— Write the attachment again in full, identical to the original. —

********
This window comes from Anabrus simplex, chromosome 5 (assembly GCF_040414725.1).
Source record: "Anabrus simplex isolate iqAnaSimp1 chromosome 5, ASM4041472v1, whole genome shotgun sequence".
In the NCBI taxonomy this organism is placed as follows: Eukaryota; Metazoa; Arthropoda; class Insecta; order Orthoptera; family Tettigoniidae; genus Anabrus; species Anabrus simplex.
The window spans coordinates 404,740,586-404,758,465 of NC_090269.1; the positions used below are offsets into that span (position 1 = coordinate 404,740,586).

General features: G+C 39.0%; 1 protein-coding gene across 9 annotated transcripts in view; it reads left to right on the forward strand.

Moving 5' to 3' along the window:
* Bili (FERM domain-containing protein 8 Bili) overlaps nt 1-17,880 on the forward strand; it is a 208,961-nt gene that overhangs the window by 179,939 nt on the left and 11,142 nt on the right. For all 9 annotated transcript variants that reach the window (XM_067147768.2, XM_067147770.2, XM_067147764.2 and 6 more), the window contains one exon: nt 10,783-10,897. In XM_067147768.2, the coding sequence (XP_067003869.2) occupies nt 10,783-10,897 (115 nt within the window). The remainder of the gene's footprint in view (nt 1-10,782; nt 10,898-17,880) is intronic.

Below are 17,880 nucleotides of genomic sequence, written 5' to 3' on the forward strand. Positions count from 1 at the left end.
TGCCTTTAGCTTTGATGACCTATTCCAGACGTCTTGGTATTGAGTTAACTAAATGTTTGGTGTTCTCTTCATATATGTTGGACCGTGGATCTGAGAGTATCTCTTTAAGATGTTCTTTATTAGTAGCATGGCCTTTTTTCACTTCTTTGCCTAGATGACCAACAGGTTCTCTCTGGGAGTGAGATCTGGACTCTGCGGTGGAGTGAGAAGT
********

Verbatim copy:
This window comes from Anabrus simplex, chromosome 5 (assembly GCF_040414725.1).
Source record: "Anabrus simplex isolate iqAnaSimp1 chromosome 5, ASM4041472v1, whole genome shotgun sequence".
In the NCBI taxonomy this organism is placed as follows: Eukaryota; Metazoa; Arthropoda; class Insecta; order Orthoptera; family Tettigoniidae; genus Anabrus; species Anabrus simplex.
The window spans coordinates 404,740,586-404,758,465 of NC_090269.1; the positions used below are offsets into that span (position 1 = coordinate 404,740,586).

General features: G+C 39.0%; 1 protein-coding gene across 9 annotated transcripts in view; it reads left to right on the forward strand.

Moving 5' to 3' along the window:
* Bili (FERM domain-containing protein 8 Bili) overlaps nt 1-17,880 on the forward strand; it is a 208,961-nt gene that overhangs the window by 179,939 nt on the left and 11,142 nt on the right. For all 9 annotated transcript variants that reach the window (XM_067147768.2, XM_067147770.2, XM_067147764.2 and 6 more), the window contains one exon: nt 10,783-10,897. In XM_067147768.2, the coding sequence (XP_067003869.2) occupies nt 10,783-10,897 (115 nt within the window). The remainder of the gene's footprint in view (nt 1-10,782; nt 10,898-17,880) is intronic.

Below are 17,880 nucleotides of genomic sequence, written 5' to 3' on the forward strand. Positions count from 1 at the left end.
TGCCTTTAGCTTTGATGACCTATTCCAGACGTCTTGGTATTGAGTTAACTAAATGTTTGGTGTTCTCTTCATATATGTTGGACCGTGGATCTGAGAGTATCTCTTTAAGATGTTCTTTATTAGTAGCATGGCCTTTTTTCACTTCTTTGCCTAGATGACCAACAGGTTCTCTCTGGGAGTGAGATCTGGACTCTGCGGTGGAGTGAGAAGT